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The Ruins

Part I, Chapter 18
CONSTERNATION AND CONSPIRACY OF TYRANTS
But scarcely had the solemn voice of liberty and equality resounded through the earth,
when a movement of confusion, of astonishment, arose in different nations. On the one
hand, the people, warmed with desire, but wavering between hope and fear, between the
sentiment of right and the habit of obedience, began to be in motion. The kings, on the
other hand, suddenly awakened from the sleep of indolence and despotism, were alarmed
for the safety of their thrones; while, on all sides, those clans of civil and religious
tyrants, who deceive kings and oppress the people, were seized with rage and
consternation; and, concerting their perfidious plans, they said: Woe to us, if this fatal cry
of liberty comes to the ears of the multitude! Woe to us, if this pernicious spirit of justice
be propagated!
And, pointing to the floating banner, they continued:
Consider what a swarm of evils are included in these three words! If all men are equal,
where is our exclusive right to honors and to power? If all men are to be free, what
becomes of our slaves, our vassals, our property? If all are equal in the civil state, where
is our prerogative of birth, of inheritance? and what becomes of nobility? If they are all
equal in the sight of God, what need of mediators?--where is the priesthood? Let us
hasten, then, to destroy a germ so prolific, and so contagious. We must employ all our
cunning against this innovation. We must frighten the kings, that they may join us in the
cause. We must divide the people by national jealousies, and occupy them with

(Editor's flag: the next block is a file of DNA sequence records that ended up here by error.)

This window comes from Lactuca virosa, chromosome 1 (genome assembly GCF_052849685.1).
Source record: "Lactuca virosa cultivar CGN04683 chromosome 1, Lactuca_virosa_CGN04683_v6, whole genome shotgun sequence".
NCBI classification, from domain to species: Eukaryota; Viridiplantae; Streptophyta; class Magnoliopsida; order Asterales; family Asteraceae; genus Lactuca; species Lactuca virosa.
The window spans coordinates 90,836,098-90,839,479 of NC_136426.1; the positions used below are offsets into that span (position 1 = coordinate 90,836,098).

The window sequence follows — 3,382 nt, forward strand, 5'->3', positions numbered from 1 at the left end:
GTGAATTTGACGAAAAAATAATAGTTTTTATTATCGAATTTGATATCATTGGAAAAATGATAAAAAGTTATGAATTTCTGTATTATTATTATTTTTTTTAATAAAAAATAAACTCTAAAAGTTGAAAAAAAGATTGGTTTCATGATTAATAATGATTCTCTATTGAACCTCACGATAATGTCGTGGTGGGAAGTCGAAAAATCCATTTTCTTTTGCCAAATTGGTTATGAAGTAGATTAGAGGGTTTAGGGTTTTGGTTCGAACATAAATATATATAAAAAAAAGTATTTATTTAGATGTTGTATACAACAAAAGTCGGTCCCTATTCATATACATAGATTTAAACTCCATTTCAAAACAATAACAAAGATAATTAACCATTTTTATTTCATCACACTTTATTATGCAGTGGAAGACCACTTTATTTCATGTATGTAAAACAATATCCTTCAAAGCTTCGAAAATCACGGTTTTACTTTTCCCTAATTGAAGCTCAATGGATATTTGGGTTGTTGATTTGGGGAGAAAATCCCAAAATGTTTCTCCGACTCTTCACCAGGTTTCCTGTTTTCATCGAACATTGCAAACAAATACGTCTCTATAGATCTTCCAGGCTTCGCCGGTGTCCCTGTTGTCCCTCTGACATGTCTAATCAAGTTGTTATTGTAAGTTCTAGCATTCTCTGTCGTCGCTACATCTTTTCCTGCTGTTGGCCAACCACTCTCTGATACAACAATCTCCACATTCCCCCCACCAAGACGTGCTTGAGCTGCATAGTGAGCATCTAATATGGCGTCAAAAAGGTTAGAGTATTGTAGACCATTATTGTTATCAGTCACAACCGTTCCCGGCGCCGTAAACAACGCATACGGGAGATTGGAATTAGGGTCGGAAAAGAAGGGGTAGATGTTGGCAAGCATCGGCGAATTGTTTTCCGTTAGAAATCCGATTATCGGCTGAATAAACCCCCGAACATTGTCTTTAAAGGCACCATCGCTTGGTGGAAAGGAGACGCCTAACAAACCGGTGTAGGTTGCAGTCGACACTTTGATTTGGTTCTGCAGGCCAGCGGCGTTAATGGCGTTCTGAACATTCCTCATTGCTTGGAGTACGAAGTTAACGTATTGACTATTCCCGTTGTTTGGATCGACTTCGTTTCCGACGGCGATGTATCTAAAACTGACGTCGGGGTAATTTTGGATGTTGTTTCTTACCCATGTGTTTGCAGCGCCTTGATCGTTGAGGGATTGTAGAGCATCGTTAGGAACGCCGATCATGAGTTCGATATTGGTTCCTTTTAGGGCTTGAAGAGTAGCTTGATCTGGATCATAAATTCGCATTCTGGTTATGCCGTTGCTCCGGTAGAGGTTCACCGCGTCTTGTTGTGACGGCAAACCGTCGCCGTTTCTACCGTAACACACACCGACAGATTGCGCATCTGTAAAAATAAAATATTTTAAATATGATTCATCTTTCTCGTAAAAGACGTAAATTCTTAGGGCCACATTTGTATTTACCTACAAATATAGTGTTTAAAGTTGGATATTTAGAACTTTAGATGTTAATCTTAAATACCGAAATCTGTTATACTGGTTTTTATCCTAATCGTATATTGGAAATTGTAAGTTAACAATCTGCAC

commotions, wars, and conquests. They must be alarmed at the power of this free nation.
Let us form a league against the common enemy, demolish that sacrilegious standard,
overturn that throne of rebellion, and stifle in its birth the flame of revolution.
And, indeed, the civil and religious tyrants of nations formed a general combination; and,
multiplying their followers by force and seduction, they marched in hostile array against
the free nation; and, surrounding the altar and the pyramid of natural law, they demanded
with loud cries:
What is this new and heretical doctrine? what this impious altar, this sacrilegious
worship? True believers and loyal subjects! can you suppose that truth has been first
discovered to-day, and that hitherto you have been walking in error? that those men, more
fortunate than you, have the sole privilege of wisdom? And you, rebel and misguided
nation, perceive you not that your new leaders are misleading you? that they destroy the
principles of your faith, and overturn the religion of your ancestors? Ah, tremble! lest the
wrath of heaven should kindle against you; and hasten by speedy repentance to retrieve
your error.
But, inaccessible to seduction as well as to fear, the free nation kept silence, and rising
universally in arms, assumed an imposing attitude.
 
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